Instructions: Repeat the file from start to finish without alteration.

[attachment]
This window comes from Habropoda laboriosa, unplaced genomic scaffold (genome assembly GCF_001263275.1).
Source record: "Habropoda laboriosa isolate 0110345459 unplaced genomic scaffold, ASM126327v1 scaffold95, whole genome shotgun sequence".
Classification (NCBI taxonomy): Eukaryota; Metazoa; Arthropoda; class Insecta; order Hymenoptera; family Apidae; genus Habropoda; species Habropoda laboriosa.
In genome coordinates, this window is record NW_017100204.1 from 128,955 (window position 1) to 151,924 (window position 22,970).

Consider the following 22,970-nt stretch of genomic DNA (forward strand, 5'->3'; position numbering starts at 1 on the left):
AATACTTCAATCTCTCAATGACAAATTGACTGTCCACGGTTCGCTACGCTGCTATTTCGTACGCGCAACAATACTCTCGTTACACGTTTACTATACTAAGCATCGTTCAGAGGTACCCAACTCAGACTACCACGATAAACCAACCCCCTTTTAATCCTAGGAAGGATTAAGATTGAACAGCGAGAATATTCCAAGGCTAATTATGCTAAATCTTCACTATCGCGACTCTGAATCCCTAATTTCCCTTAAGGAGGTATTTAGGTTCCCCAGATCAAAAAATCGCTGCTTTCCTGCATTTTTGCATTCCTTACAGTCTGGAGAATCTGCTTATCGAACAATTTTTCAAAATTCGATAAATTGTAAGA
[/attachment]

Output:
This window comes from Habropoda laboriosa, unplaced genomic scaffold (genome assembly GCF_001263275.1).
Source record: "Habropoda laboriosa isolate 0110345459 unplaced genomic scaffold, ASM126327v1 scaffold95, whole genome shotgun sequence".
Classification (NCBI taxonomy): Eukaryota; Metazoa; Arthropoda; class Insecta; order Hymenoptera; family Apidae; genus Habropoda; species Habropoda laboriosa.
In genome coordinates, this window is record NW_017100204.1 from 128,955 (window position 1) to 151,924 (window position 22,970).

Consider the following 22,970-nt stretch of genomic DNA (forward strand, 5'->3'; position numbering starts at 1 on the left):
AATACTTCAATCTCTCAATGACAAATTGACTGTCCACGGTTCGCTACGCTGCTATTTCGTACGCGCAACAATACTCTCGTTACACGTTTACTATACTAAGCATCGTTCAGAGGTACCCAACTCAGACTACCACGATAAACCAACCCCCTTTTAATCCTAGGAAGGATTAAGATTGAACAGCGAGAATATTCCAAGGCTAATTATGCTAAATCTTCACTATCGCGACTCTGAATCCCTAATTTCCCTTAAGGAGGTATTTAGGTTCCCCAGATCAAAAAATCGCTGCTTTCCTGCATTTTTGCATTCCTTACAGTCTGGAGAATCTGCTTATCGAACAATTTTTCAAAATTCGATAAATTGTAAGA